We attempted to hang a very very lightweight item on an area in an interior living room wall using a small nail, and found that there is no thickness/substance to a portion of the drywall. It was like putting a nail into a piece of construction paper, so as soon as a tiny bit of weight was put on the nail, it pulled downwards through the painted surface since there was no thickness to support the nail. The wall is a textured drywall, with several layers of interior paint. We just recently (a month prior) had the room painted. There is a tiled shower on the other side of the wall, including the plumbing to a shower head, but we see no sign of water damage on the exterior side in the living room (the area in the shower is tiled floor to ceiling on the other side).

We do have ongoing struggles with termites in other areas, but with those we typically find tunnels or small holes coming through the painted side of the drywall - and there is no evidence of that here. The area appears to be at least 4"- 6" side to side and top to bottom - big enough that I couldn't just move the nail up slightly to avoid it. (Finally resorted to using the command velcro strips to hang the item, in lieu of trying to nail anything into the wall.)

My question is what would cause the drywall to become so thin in a fairly large area like this - and is this of enough concern that we need to open up the area to look inside? We've lived in the house for 30 years and have never had the drywall patched or fixed for any reason in that area. Other than having the issue with the nail, there is no evidence of any issue with the wall. I hate to cut into the drywall (and have to repair that) unless there is a possibility that we need to be concerned about some other unseen ongoing damage occurring.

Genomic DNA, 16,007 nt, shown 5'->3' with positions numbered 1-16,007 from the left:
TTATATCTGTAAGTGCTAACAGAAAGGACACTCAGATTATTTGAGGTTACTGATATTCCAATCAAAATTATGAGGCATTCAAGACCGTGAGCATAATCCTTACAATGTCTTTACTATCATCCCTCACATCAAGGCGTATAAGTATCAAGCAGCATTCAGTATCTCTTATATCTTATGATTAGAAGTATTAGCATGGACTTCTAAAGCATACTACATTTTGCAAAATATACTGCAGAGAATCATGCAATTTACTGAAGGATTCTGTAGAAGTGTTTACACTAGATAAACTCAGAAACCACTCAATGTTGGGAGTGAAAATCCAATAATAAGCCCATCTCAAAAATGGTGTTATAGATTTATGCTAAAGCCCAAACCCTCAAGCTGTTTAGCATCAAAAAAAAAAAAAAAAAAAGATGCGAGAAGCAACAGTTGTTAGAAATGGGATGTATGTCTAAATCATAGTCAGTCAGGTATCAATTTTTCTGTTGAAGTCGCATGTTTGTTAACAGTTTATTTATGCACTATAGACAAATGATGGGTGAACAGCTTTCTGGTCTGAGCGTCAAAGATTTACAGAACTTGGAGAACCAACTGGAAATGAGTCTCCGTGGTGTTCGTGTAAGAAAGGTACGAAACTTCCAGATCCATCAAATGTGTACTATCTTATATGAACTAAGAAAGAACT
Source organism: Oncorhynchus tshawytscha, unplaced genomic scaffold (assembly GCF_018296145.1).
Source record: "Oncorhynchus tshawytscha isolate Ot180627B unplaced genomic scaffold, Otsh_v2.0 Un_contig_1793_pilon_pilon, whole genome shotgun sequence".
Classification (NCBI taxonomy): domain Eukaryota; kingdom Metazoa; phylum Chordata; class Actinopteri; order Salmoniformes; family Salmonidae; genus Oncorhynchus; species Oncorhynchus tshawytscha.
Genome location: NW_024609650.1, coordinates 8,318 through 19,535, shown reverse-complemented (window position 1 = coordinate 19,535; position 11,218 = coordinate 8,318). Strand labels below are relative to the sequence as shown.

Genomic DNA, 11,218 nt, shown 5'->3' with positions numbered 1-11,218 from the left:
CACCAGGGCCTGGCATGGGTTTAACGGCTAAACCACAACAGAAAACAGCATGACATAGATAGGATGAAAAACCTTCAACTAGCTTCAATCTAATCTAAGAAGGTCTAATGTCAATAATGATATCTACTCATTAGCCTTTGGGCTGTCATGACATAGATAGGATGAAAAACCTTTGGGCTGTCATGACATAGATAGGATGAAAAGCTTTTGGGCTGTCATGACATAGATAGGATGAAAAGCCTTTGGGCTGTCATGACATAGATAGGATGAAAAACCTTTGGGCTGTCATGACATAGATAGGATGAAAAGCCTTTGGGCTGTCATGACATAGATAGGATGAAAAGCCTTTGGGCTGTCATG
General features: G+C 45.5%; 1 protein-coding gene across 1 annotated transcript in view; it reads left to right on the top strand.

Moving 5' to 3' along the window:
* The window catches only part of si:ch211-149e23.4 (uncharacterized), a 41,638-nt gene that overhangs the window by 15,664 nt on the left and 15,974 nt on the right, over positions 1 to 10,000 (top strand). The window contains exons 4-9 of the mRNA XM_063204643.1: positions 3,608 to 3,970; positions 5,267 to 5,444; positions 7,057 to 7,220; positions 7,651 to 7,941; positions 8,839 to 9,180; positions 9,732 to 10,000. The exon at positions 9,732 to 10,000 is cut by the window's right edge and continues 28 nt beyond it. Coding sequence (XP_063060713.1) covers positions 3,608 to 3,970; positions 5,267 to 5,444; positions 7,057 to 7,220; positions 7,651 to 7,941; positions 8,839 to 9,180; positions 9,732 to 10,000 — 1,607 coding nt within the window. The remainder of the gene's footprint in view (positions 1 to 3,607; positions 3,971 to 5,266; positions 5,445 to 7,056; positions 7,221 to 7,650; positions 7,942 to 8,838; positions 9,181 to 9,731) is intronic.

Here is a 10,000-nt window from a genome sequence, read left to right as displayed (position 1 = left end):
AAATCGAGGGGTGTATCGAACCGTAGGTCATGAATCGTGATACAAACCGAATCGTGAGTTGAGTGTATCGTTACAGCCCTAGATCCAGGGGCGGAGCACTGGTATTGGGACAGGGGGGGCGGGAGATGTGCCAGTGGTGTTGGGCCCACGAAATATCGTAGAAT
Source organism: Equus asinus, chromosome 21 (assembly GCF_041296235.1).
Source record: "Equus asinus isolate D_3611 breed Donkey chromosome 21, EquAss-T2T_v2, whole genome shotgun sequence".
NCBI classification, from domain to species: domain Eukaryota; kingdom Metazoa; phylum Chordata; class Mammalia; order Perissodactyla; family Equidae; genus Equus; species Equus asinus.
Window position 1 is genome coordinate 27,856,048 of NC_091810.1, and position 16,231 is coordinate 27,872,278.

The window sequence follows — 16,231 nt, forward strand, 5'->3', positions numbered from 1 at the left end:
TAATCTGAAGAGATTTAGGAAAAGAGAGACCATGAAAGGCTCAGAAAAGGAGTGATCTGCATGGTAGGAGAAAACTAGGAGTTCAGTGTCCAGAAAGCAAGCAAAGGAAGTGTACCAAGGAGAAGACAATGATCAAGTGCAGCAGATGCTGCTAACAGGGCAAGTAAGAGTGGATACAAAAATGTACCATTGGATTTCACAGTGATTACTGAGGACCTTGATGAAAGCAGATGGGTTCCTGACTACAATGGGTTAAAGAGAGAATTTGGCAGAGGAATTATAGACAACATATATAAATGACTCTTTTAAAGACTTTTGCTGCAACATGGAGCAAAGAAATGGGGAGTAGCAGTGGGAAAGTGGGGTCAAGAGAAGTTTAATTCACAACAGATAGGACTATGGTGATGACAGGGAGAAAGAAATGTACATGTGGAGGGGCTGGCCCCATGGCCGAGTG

Any thoughts or suggestions?

  • How high on the wall was this in comparison to the shower head and in comparison to the shower's valve? Is there a bathroom above the adjacent bathroom? Is there another reason besides an upstairs bathroom for pressurized water lines to run all the way to the ceiling?
    – popham
    Commented Jan 26 at 23:38

3 Answers 3


There's been a time or two that I've repaired a 2-3 inch hole in drywall simply with paper tape and joint compound. There also exist drywall repair patches for damages larger than this but those usually include a metal mesh for strength. It's possible the area you've picked is repaired in such a way, but 6 inches is a long stretch to cover up with only paper.

You could reasonably cut the wall open in this spot, learn why it was soft, and then repair it with wood backing and a new piece of drywall. Given that the paint in the room is fresh, perhaps you have more of the same color batch and the re-paint of this spot would easily blend.


My first guess would be a goofball worker. Cutting into it you could examine the edges where it transitions from proper drywall, where that would probably indicate the cause. I've seen a drip-drip-drip roof leak that eroded ceiling drywall into just a membrane of paint without backing, but I have difficulty imagining a repeat of the pattern on a vertically oriented surface.


Also could have been the access point to repair the shower plumbing, but cheaply repaired.

Agree with others- cut it open and replace the sectiin to make it robust. Ideally cut half way into the stud depth so you can easily screw in the new drywall square.

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